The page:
Apple v. Standard Oil, Division of American Oil Company, 307 F. Supp. 107 (N.D. Cal. 1969)

US District Court for the Northern District of California - 307 F. Supp. 107 (N.D. Cal. 1969)
November 14, 1969

307 F. Supp. 107 (1969)

Kalman Lester APPLE, an infant, by and through his Guardian ad Litem, William J. Scammon, Plaintiff,
STANDARD OIL, DIVISION OF AMERICAN OIL COMPANY, a Maryland corporation, et al., Defendants.

Civ. No. 46886.

United States District Court N. D. California.

November 14, 1969.

William J. Scammon, San Mateo, Cal., for plaintiff.

Bronson, Bronson & McKinnon and Paul J. Sanner, San Francisco, Cal., for defendants.


JAMESON, District Judge.

This is an action for personal injuries sustained by the plaintiff, Kalman Lester Apple, on August 28, 1966, at a gasoline filling station at Steamboat Springs, Colorado, when he was bitten by a dog. The station was operated by Robert V. Selbe[1] under the name of "Selbe's Standard Service" under lease from The American Oil Company, a Maryland Corporation, designated in this action as Standard Oil Division American Oil Company, a Maryland Corporation.

Plaintiff, who was six years of age, was a passenger in his father's automobile. The father stopped at the filling station to purchase a fan belt. He told his son to get out of the car and go to a rest room. In going to the rest room, *108 plaintiff noticed a dog that was chained to the side of the building. Plaintiff went up to the dog and touched it on the nose and was attacked and bitten by the dog. The dog was owned by Selbe.

Plaintiff's father, Seymour Apple, had a credit card issued by Standard Oil Company of California. The front of the credit card, received in evidence as plaintiff's exhibit No. 1 reads as follows:

*109 The word "Standard" appears on the building at the Steamboat Springs station, and at various points on the station premises are signs with a "Standard" emblem, as shown by a picture, received in evidence, as plaintiff's exhibit No. 2:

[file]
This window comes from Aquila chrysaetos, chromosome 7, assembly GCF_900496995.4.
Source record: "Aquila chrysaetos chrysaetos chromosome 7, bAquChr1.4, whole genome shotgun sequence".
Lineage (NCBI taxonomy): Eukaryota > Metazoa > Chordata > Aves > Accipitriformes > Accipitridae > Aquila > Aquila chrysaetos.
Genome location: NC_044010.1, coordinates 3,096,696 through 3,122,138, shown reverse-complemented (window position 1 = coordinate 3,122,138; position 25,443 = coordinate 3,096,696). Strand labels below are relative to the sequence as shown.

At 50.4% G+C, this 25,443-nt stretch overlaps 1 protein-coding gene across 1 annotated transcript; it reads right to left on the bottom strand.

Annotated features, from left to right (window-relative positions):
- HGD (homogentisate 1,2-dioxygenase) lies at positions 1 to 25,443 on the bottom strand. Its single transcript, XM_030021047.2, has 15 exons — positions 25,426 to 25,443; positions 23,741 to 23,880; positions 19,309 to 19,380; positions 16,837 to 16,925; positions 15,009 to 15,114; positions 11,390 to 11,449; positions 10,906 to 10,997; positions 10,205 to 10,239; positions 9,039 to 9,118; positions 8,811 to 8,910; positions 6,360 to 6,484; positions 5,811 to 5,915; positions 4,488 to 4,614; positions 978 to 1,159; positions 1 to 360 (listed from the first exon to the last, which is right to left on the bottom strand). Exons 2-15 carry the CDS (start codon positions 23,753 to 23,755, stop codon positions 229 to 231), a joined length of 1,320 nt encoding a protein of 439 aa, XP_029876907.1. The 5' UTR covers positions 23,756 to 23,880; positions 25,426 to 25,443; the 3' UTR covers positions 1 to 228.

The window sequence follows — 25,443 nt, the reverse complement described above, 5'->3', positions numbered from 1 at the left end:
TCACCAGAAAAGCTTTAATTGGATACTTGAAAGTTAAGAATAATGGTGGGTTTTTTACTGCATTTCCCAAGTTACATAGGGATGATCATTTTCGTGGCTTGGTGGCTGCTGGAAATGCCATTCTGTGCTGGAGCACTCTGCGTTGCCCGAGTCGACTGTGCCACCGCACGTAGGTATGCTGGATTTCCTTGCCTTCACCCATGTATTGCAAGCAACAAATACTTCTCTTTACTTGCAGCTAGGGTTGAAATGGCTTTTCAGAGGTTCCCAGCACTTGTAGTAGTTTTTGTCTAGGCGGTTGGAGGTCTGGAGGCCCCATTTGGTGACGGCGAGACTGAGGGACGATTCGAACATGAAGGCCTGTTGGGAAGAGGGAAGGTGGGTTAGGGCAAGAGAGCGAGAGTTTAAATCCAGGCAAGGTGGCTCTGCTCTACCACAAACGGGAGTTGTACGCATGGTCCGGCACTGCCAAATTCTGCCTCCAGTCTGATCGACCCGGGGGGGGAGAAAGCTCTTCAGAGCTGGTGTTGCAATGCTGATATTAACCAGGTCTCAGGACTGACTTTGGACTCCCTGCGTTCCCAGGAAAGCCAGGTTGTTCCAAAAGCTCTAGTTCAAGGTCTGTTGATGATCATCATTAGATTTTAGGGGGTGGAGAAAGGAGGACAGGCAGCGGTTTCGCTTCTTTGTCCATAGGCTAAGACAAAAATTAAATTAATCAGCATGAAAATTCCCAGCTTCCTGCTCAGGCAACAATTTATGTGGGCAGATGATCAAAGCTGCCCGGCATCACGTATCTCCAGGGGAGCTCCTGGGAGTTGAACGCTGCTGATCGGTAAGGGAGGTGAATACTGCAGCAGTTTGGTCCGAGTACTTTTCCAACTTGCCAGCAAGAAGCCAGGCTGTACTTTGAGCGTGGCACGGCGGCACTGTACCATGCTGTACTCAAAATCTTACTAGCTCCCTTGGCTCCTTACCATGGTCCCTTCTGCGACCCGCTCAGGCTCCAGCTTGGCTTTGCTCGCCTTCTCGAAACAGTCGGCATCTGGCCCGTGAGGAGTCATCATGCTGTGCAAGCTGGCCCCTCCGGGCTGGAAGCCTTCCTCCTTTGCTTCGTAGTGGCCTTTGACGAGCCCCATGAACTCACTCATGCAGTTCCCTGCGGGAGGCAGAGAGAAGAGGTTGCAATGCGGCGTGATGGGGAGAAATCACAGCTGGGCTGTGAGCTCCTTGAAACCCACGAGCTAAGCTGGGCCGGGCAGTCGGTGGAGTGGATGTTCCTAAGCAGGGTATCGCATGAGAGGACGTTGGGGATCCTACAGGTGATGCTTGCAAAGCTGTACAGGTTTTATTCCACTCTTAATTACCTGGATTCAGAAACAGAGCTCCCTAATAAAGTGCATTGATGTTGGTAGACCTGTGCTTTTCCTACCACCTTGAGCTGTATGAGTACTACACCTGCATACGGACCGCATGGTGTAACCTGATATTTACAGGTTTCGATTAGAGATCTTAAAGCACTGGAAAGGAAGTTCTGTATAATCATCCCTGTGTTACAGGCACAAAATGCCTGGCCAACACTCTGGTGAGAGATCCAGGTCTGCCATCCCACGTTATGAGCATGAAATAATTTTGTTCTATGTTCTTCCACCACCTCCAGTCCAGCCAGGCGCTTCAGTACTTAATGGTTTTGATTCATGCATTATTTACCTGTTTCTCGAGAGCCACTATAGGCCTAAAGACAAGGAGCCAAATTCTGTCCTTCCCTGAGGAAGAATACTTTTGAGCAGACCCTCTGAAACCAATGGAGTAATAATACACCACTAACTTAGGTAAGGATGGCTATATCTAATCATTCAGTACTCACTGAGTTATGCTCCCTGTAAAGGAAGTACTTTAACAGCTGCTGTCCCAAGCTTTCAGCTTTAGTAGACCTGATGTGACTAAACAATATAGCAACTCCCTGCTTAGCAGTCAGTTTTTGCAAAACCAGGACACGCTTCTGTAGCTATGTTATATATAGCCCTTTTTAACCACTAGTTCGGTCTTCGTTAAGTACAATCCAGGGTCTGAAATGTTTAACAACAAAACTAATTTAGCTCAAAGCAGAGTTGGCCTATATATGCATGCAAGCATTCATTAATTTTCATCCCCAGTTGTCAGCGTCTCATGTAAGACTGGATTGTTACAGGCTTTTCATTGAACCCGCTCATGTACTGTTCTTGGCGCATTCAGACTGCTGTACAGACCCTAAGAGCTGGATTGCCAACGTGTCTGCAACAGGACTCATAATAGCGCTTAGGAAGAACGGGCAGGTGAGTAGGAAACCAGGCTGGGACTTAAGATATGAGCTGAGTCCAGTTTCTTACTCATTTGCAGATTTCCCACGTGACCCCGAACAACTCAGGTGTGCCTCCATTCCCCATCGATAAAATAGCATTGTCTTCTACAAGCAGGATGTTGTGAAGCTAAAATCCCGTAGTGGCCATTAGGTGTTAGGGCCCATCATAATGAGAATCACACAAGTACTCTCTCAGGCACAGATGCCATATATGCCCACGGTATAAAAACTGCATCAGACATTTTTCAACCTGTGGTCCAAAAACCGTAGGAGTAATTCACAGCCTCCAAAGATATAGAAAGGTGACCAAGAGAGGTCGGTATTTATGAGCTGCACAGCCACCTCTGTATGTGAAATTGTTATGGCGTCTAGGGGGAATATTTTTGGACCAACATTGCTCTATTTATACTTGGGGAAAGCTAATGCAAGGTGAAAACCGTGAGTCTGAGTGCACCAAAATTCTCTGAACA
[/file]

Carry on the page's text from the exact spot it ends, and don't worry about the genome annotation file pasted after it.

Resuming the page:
It will be noted that the reverse side of the credit card indicates that the card shall be honored "at the following signs", as shown by the numbers opposite each state. For Colorado signs of numbers 1 (Chevron) and 8 (Standard) are designated. The "Chevron" sign is distinct from the "Standard" sign used by defendant.

Apple testified that he had not heard of The American Oil Company prior to the accident; he thought all of the Standard Stations were the same; and the fact that the sign said "Standard" was "the only reason" he stopped there, because he had a Standard Oil credit card.

The American Oil Company was the owner of the station premises, together with the buildings, fixtures, equipment, machinery and appliances. Under the lease agreement Selbe, as lessee, agreed to pay a fixed monthly rental plus a sum equal to 1.5 cents per gallon on all gasoline delivered to the service station for resale.

The lease agreement contains the following provisions:

"3. Lessor, its agents and employees shall not be liable for any loss, damage, injuries, or other casualty of whatsoever kind or by whomsoever caused, to the person or property of anyone (including Lessee) on or off the premises, arising out of or resulting from Lessee's use, possession or operation thereof or from defects in the premises whether apparent or hidden, or from the installation, existence, use, maintenance, condition, repair, alteration, removal or replacement of any equipment thereon, whether due in whole or in part to negligent acts or omissions of Lessor, its agents or employees; * * *
"7. That none of the provisions of this lease shall be construed as reserving to Lessor any right to exercise any control over the business or operations of Lessee conducted upon the leased premises or to direct in any respect the manner in which any such business and operations shall be conducted, it being understood and agreed that so long as Lessee shall use said premises in a lawful manner as herein provided, the entire control and direction of such activities shall be and remain with Lessee."

L. J. Stolen, Claims Attorney for the American Oil Company in its Salt Lake City Regional Office, which handles service station leases in Colorado, testified that Selbe purchased his oil and gas from American and was expected to do so; that American expected any gas sold under its brand name to be its gasoline; *110 that it is illegal in Colorado to sell other gasoline under a brand name. He did not know whether Selbe purchased accessories, tires, etc., from American. The lease under which Selbe was operating did not require him to remain open any particular hours, but he was expected to keep open normal hours.